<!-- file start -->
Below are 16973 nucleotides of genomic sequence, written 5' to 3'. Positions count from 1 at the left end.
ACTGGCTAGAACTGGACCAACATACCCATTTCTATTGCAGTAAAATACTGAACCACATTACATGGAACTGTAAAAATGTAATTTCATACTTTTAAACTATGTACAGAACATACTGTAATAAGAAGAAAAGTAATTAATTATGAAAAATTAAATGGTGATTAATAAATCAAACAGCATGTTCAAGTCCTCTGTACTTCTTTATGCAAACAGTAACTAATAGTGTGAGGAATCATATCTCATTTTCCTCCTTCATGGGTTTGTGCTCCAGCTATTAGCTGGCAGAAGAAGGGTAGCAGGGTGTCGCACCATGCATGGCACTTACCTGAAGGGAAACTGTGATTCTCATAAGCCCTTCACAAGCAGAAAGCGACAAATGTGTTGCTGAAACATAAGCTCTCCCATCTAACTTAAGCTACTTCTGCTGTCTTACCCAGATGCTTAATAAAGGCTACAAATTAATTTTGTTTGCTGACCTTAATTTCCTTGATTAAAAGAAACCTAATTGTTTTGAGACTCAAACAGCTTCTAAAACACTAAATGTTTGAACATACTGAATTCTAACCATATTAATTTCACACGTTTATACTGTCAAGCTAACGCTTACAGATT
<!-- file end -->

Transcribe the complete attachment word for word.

Below are 16973 nucleotides of genomic sequence, written 5' to 3'. Positions count from 1 at the left end.
ACTGGCTAGAACTGGACCAACATACCCATTTCTATTGCAGTAAAATACTGAACCACATTACATGGAACTGTAAAAATGTAATTTCATACTTTTAAACTATGTACAGAACATACTGTAATAAGAAGAAAAGTAATTAATTATGAAAAATTAAATGGTGATTAATAAATCAAACAGCATGTTCAAGTCCTCTGTACTTCTTTATGCAAACAGTAACTAATAGTGTGAGGAATCATATCTCATTTTCCTCCTTCATGGGTTTGTGCTCCAGCTATTAGCTGGCAGAAGAAGGGTAGCAGGGTGTCGCACCATGCATGGCACTTACCTGAAGGGAAACTGTGATTCTCATAAGCCCTTCACAAGCAGAAAGCGACAAATGTGTTGCTGAAACATAAGCTCTCCCATCTAACTTAAGCTACTTCTGCTGTCTTACCCAGATGCTTAATAAAGGCTACAAATTAATTTTGTTTGCTGACCTTAATTTCCTTGATTAAAAGAAACCTAATTGTTTTGAGACTCAAACAGCTTCTAAAACACTAAATGTTTGAACATACTGAATTCTAACCATATTAATTTCACACGTTTATACTGTCAAGCTAACGCTTACAGATT